Parasite-carrying bloodsucking leeches may be delivering a one-two punch to newts, according to biologists, who say the discovery may provide clues to disease outbreaks in amphibians.
The findings could also lead to a better understanding of diseases affecting humans, such as malaria, chagas disease and sleeping sickness. All these diseases are transmitted through a vector, an organism that spreads disease from one animal to another.
The researchers found evidence for leech-borne transmission of a little-known fungus-like organism of the genus Ichthyophonus, which infects the muscles of red-spotted newts and other amphibians in North America. It does not appear to kill amphibians but might affect their ability to reproduce. "This is the first evidence that newts are getting infected through the bites of leeches," said Thomas R. Raffel, a postdoctoral researcher at Penn State's Center for Infectious Disease Dynamics, and the study's lead author.
Early infections in the newts appear as clusters of small dark dots under the skin, which can later develop into a large area of swollen muscle. The swollen muscle contains many spores (also called spherules), each of which contains hundreds of infectious cells called endospores. Raffel and his colleagues think that the infection is transmitted when one of these spores bursts open and releases its endospores onto the mouthparts of a feeding leech. Their findings are outlined in the January issue of Journal of Parasitology.
In 2004, Raffel and his Penn State colleagues Peter J. Hudson, professor of biology, and James R. Dillard, then an undergraduate student and now with the Pennsylvania Department of Environmental Protection, conducted a survey of 16 red-spotted newt populations in lakes and ponds near Centre County, Pa. They found the disease in 12 of the 16 newt populations.
A strong correlation between infection prevalence and numbers of bloodsucking leeches, plus the finding that the infection is more likely to appear on commonly bitten body parts, suggested that leeches were the most likely vehicle transferring the disease. Further work showed that new infections generally begin at sites recently bitten by leeches, which leave behind a characteristic patch of blood under the skin.
Raffel, whose work is funded by the National Science Foundation, says "when a leech sticks its proboscis into an infected newt, either the mechanical action of the probe or the anti-inflammatory chemicals injected by the leech, could be used by the parasite as a cue to release its packet of spores. The spores could then latch on to the leech's proboscis, and the infection would be passed along to the next newt the leech bites."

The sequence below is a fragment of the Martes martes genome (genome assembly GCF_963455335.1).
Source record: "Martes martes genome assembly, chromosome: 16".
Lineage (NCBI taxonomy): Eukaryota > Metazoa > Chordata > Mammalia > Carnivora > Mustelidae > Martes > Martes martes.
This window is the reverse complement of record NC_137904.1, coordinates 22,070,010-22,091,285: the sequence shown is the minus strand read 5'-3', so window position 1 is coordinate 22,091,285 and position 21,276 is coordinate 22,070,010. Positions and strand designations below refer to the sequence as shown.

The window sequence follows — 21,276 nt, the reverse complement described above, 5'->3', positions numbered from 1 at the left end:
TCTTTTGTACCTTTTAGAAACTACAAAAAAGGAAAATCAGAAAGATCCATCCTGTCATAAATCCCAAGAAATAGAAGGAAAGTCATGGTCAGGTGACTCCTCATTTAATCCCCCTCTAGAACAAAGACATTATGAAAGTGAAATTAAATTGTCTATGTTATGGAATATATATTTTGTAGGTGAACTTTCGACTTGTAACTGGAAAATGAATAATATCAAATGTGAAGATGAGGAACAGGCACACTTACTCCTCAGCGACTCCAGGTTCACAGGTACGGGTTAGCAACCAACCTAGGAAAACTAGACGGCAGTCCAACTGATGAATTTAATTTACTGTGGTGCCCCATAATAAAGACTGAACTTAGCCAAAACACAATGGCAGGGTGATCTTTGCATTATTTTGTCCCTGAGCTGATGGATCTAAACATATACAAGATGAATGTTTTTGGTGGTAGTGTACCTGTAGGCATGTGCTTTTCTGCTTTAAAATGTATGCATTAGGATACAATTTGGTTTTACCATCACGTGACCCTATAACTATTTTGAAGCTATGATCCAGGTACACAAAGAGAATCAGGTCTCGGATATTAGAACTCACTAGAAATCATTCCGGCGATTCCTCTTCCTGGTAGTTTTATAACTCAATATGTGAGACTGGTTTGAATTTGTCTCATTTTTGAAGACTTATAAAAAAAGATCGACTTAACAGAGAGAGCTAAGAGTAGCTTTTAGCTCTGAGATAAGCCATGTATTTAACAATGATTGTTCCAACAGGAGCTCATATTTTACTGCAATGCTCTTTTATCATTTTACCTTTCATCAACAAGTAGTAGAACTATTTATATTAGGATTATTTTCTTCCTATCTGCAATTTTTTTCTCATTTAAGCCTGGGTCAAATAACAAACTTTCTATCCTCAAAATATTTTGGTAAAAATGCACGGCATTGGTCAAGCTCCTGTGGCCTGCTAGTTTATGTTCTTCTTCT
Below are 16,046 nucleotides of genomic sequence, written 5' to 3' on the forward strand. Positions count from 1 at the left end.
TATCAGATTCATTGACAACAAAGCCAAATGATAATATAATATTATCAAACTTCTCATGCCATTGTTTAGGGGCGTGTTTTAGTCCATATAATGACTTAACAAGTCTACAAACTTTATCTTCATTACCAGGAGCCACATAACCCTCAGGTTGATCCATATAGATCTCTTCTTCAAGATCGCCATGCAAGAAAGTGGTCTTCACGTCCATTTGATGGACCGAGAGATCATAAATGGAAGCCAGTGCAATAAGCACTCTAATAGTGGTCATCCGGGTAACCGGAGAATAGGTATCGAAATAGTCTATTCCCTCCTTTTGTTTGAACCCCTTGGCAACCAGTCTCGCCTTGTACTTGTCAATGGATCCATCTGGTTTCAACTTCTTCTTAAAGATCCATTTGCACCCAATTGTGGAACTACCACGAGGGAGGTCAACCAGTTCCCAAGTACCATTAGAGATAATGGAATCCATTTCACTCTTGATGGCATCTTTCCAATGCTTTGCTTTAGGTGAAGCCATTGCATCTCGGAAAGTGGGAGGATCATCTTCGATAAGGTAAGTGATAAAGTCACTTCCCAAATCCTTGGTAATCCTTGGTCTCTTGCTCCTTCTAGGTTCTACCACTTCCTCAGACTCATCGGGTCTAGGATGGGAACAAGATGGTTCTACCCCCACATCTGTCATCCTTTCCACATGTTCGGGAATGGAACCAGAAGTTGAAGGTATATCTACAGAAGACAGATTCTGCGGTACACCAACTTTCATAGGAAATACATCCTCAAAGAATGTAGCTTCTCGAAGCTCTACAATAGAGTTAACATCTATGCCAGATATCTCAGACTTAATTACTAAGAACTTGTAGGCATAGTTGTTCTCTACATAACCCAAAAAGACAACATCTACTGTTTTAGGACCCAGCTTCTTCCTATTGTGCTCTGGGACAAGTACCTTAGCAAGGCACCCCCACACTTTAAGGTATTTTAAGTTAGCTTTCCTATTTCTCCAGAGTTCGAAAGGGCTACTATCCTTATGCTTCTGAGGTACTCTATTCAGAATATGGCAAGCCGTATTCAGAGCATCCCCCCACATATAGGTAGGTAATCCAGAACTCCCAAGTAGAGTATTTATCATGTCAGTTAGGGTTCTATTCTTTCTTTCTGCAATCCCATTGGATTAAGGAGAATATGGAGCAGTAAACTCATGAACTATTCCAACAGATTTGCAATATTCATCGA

The researchers point out that Ichthyophonus might not be as contagious as other leech-transmitted amphibian parasites. That is because this particular parasite lodges itself in muscle tissue instead of blood. A leech would have to be feeding right on top of a newt's infected muscle in order to transmit the infection. However, it is still unclear if the spores are multiplying within the leech, or simply ferrying on its proboscis.
Even though the infection is not fatal to the newts, it could affect their numbers, says Raffel . "When newts get infected, they often stop breeding, apparently to shore up their immune system to fight off the disease. But that comes at the cost of having fewer offspring," he adds.
Findings from the study may also indicate that human activities could lead to increases in the infection, since these leeches are most abundant in wetlands with lots of aquatic vegetation.
The Penn State researchers say fertilizer-laden wastewater from farms and other sources often causes increased growth of aquatic vegetation in ponds, providing leeches with a firmer footing. "It could lead to more leeches and create potential hotspots of disease," Raffel noted.
The Penn State Center for Infectious Disease Dynamics is at http://www.cidd.psu.edu/
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